Australia warns of possible terror attacks in Kuala Lumpur
KUALA LUMPUR, Malaysia (AP) — Australia warned Sunday that terrorists may be plotting attacks in and around Kuala Lumpur, Malaysia's largest city.
The Australian High Commission in Malaysia said in a travel advisory that there was an ongoing terrorism threat in Malaysia, noting that authorities there have arrested a number of people allegedly involved in planning attacks, including against entertainment venues in Kuala Lumpur.
"Terrorists may be planning attacks in and around Kuala Lumpur. Attacks could be indiscriminate and may target Western interests or locations frequented by Westerners," the commission said in the advisory, which was posted on its website.
Malaysia has raised its security alert level following the Jan. 14 attacks in Jakarta, the capital of neighboring Indonesia, that left eight people dead.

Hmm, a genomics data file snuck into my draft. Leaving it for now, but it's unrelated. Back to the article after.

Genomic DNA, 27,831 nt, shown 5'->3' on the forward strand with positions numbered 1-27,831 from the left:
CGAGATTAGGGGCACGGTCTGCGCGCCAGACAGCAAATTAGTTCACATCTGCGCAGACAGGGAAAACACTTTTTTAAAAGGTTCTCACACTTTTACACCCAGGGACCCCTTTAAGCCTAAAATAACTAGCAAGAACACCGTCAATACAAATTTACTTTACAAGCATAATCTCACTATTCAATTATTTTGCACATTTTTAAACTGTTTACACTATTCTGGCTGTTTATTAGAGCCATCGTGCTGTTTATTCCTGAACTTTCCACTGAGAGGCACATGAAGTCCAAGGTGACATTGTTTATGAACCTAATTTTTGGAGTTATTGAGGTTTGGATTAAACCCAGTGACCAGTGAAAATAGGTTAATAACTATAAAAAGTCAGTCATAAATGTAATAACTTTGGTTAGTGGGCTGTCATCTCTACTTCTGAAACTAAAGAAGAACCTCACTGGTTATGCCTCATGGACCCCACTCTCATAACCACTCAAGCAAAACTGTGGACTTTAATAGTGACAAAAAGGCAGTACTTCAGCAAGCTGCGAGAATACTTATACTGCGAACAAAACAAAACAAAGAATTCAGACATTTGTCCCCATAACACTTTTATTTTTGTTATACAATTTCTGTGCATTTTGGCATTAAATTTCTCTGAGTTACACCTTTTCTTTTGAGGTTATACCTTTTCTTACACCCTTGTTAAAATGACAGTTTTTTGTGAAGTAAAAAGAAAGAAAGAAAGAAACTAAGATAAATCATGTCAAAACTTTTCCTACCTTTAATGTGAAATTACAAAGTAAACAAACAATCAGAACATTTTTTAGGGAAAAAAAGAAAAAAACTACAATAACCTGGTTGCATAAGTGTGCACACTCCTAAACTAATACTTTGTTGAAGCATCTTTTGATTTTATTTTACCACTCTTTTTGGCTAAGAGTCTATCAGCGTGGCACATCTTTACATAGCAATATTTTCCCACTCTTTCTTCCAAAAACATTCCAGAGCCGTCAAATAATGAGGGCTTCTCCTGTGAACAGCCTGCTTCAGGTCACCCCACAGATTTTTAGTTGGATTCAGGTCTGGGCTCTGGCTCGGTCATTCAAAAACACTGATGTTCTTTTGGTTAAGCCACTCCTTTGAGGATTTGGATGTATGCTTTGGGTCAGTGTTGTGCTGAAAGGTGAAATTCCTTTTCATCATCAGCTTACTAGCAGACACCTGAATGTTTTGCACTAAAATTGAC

In response to Australia's warning, Kuala Lumpur police chief Tajuddin Mohamad Isa told the English-language newspaper The Star that security has been stepped up in the past few months and that there was no indication of an attack.
Since 2013, Malaysia has arrested more than 150 people with suspected links to the Islamic State group. Last month, a 28-year-old Malaysian man was detained just hours before he planned to blow himself up at an entertainment outlet in Kuala Lumpur.
The travel advisory also urged Australians to avoid travelling to Malaysia's eastern Sabah state on Borneo island, famed for its dive sites, due to a high threat of kidnappings by Philippine rebels.
It said Australians should exercise "normal safety precautions" when in Malaysia overall.
A Malaysian Foreign Ministry official said Sunday that foreign missions are at liberty to provide their own assessment of the security situation in the country.
The official, who declined to be named due to the sensitivity of the issue, said "it is nothing to be alarmed of," noting that the terror warning also acknowledged Malaysia's efforts in strengthening its security presence in high-risk areas.